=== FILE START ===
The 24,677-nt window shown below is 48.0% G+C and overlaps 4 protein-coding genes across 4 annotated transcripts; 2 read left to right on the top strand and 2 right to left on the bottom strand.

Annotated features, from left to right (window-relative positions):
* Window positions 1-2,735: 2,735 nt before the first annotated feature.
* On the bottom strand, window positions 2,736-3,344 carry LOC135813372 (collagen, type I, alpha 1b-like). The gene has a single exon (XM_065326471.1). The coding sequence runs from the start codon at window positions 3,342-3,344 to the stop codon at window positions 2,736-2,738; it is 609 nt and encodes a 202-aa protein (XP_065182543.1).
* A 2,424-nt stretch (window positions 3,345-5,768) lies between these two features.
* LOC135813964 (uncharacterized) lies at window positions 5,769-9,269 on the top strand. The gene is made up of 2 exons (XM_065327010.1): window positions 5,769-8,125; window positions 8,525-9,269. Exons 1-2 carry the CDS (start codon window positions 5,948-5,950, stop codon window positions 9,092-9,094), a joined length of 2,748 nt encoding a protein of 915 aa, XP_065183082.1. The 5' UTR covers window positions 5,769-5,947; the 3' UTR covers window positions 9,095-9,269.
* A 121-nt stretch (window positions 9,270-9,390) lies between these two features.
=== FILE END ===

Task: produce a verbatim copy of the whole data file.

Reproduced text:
The 24,677-nt window shown below is 48.0% G+C and overlaps 4 protein-coding genes across 4 annotated transcripts; 2 read left to right on the top strand and 2 right to left on the bottom strand.

Annotated features, from left to right (window-relative positions):
* Window positions 1-2,735: 2,735 nt before the first annotated feature.
* On the bottom strand, window positions 2,736-3,344 carry LOC135813372 (collagen, type I, alpha 1b-like). The gene has a single exon (XM_065326471.1). The coding sequence runs from the start codon at window positions 3,342-3,344 to the stop codon at window positions 2,736-2,738; it is 609 nt and encodes a 202-aa protein (XP_065182543.1).
* A 2,424-nt stretch (window positions 3,345-5,768) lies between these two features.
* LOC135813964 (uncharacterized) lies at window positions 5,769-9,269 on the top strand. The gene is made up of 2 exons (XM_065327010.1): window positions 5,769-8,125; window positions 8,525-9,269. Exons 1-2 carry the CDS (start codon window positions 5,948-5,950, stop codon window positions 9,092-9,094), a joined length of 2,748 nt encoding a protein of 915 aa, XP_065183082.1. The 5' UTR covers window positions 5,769-5,947; the 3' UTR covers window positions 9,095-9,269.
* A 121-nt stretch (window positions 9,270-9,390) lies between these two features.